Events going on in and around Providence this weekend.
Roger Williams Botanical Center Gardens
Join a magical journey in the warmth of the Roger Williams Park Botanical Center to find the hidden gardens and gnome trails. Make a Fairy House, go on a Scavenger Hunt, play Moss Toss and other fantastic games, and enjoy the playful atmosphere. More than 100 Fairy Gardens will be set up throughout the Botanical Center.
Families are invited to join us for our Family Performance Series, perfect for all ages, from the young to the young at heart. Hosted most Saturdays from 11:00am-12:00pm at Theatre 82 & Café, located at 82 Rolfe Square in Cranston. Puppetry, Magic, Storytelling, Improv, Music, and more! Something NEW each Saturday, with performers and acts changing each week. Some upcoming performers include,
BIG NAZO, and Sparky’s Puppets.
As one of the first student-run film festivals in the world to pioneer a department geared towards virtual reality, IFF x VR aims to foster the next generation’s dialogue around VR storytelling, the latest chapter in a legacy of evolving narrative media. Adam Blumenthal will moderate a discussion about the challenges of telling stories in this burgeoning medium between panelists Luis Blackaller, Graham Roberts, and Alissa Crevier. A virtual reality screening room will be available before and after in Studio 4 on floor 3N.
“This is No Drill” features artifacts related to the events at Pearl Harbor including a metal fragment of USS Arizona, and a diorama by Robert D. Bracci titled, “Last Liberty,” which depicts a poignant scene on the evening of 6 December 1941, as many of Arizona’s crew prepare to go ashore for what will turn out to be their final evening of rest and relaxation. Also on display is a Royal Navy Volunteer Reserve uniform worn by American Alex Cherry, and models of Japanese naval aircraft used in World War II.
During the renovation of the Museum’s European Galleries, select works from the 1100s through the 1800s are on view in this open-storage presentation, offering opportunities for chance encounters and unintentional juxtapositions.
Presented by the Columbus Theatre
With the idiosyncratic American fable Harold and Maude, countercultural director Hal Ashby fashioned what would become the cult classic of its era. Working from a script by Colin Higgins, Ashby tells the story of the emotional and romantic bond between a death-obsessed young man from a wealthy family and a devil-may-care, bohemian octogenarian. Equal parts gallows humor and romantic innocence, Harold and Maude dissolves the line between darkness and light along with the ones that separate people by class, gender, and age, and it features indelible performances and a remarkable soundtrack by Cat Stevens.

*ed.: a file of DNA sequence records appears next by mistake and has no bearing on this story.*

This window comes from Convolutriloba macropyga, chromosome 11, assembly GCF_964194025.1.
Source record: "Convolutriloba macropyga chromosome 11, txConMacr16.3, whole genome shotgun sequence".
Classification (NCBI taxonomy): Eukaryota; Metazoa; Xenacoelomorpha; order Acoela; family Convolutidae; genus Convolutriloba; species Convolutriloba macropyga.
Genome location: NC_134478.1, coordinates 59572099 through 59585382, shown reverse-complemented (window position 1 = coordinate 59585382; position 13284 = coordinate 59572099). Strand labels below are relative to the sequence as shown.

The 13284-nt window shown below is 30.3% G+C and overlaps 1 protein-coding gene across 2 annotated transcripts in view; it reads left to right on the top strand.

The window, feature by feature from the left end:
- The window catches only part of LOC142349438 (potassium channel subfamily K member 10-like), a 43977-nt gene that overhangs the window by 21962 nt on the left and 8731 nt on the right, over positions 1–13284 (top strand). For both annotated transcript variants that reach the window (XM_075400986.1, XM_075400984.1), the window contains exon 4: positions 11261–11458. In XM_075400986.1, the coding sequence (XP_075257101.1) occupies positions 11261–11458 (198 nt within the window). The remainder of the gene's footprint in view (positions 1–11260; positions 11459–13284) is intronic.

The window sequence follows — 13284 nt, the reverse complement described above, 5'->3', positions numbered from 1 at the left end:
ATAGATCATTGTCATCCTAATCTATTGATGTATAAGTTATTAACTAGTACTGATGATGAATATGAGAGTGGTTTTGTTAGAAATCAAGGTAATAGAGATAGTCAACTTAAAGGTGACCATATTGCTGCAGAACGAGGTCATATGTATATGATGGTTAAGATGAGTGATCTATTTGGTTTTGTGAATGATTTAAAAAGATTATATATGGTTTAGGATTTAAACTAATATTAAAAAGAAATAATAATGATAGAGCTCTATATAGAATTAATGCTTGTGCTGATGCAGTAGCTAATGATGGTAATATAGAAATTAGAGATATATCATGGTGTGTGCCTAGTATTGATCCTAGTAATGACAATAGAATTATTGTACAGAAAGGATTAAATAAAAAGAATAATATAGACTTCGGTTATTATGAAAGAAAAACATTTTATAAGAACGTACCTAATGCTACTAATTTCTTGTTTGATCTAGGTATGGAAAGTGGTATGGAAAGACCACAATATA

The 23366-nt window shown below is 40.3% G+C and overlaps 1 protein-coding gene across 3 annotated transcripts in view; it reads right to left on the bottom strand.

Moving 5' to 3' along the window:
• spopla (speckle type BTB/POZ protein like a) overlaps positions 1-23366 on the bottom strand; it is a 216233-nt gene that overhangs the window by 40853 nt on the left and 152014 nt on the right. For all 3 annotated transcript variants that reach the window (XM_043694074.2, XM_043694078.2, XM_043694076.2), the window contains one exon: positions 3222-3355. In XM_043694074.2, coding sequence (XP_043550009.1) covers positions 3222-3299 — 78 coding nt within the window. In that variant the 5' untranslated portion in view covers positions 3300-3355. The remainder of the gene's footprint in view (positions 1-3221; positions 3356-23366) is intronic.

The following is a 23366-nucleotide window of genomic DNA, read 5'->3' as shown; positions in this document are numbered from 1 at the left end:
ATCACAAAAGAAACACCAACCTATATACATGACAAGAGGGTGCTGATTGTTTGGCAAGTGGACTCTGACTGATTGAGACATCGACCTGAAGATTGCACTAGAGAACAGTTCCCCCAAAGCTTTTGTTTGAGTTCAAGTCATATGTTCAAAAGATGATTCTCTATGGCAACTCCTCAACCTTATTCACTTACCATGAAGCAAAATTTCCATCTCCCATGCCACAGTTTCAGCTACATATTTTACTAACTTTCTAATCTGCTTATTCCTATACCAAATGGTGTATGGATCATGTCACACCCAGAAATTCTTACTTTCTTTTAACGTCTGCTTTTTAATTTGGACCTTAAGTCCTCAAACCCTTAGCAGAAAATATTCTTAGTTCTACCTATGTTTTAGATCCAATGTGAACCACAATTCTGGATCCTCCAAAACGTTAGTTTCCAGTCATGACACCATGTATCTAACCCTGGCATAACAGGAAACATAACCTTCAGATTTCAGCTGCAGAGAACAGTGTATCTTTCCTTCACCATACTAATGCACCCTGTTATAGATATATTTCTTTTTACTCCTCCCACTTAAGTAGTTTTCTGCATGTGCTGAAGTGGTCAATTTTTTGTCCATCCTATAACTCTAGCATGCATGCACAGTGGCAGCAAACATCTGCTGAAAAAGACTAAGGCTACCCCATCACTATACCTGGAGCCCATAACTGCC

The Providence Athenæum
Salon: Architectural historian Ijlal MUzaffar as part of The Open Sesame Project. In 19th century England, Providence’s global reach was attested by its literary output. Yet for many in India, the city’s reach was experienced unknowingly through its chickens. Architectural historian Ijlal Muzaffar will explore how and why the Rhode Island Red was known as the “local chicken” in his great-grandmother’s village in the middle of the Sindh desert in Southwest India (in what now is Pakistan) in 1898. Why, and how did the chicken cross the ocean?
Featuring nine days of fun, free, family activities throughout Newport, the Festival allows visitors to revel in Mother Nature’s beauty while “going daffy” at over twenty different events, beginning on Saturday, April 15 with the Preservation Society of Newport County’s annual Easter Egg Hunt & Brunch on Rosecliff’s oceanfront lawn followed by the Festival’s Opening Ceremonies at 2 p.m. on Saturday, April 15 at Bannister and Bowen’s Wharves in downtown Newport.